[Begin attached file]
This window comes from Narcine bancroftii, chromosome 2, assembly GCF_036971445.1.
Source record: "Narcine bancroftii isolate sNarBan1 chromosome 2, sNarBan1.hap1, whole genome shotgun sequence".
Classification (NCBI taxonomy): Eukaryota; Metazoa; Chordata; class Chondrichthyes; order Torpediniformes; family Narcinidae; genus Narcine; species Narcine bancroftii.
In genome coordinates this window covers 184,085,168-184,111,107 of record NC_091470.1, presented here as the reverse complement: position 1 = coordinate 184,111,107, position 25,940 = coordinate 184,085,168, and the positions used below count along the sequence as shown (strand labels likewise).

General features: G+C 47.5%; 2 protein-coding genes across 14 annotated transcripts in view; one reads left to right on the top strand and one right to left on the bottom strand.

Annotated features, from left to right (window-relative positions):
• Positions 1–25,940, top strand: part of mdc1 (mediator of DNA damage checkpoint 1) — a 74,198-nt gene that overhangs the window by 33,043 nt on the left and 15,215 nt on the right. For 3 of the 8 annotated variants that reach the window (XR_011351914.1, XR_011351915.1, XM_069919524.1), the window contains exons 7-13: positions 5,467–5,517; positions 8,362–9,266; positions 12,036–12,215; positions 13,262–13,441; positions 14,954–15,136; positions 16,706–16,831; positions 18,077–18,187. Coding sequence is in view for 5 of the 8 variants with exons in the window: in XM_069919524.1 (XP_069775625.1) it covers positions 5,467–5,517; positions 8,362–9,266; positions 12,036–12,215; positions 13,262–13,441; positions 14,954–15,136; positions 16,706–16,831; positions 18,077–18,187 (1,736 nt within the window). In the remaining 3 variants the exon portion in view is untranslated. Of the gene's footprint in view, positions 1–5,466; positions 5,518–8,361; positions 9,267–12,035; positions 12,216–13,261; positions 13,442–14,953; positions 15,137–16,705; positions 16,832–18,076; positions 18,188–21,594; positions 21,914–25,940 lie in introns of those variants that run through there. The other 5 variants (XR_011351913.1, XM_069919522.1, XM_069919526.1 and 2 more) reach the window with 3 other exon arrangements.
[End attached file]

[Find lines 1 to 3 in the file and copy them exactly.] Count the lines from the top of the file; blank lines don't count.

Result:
This window comes from Narcine bancroftii, chromosome 2, assembly GCF_036971445.1.
Source record: "Narcine bancroftii isolate sNarBan1 chromosome 2, sNarBan1.hap1, whole genome shotgun sequence".
Classification (NCBI taxonomy): Eukaryota; Metazoa; Chordata; class Chondrichthyes; order Torpediniformes; family Narcinidae; genus Narcine; species Narcine bancroftii.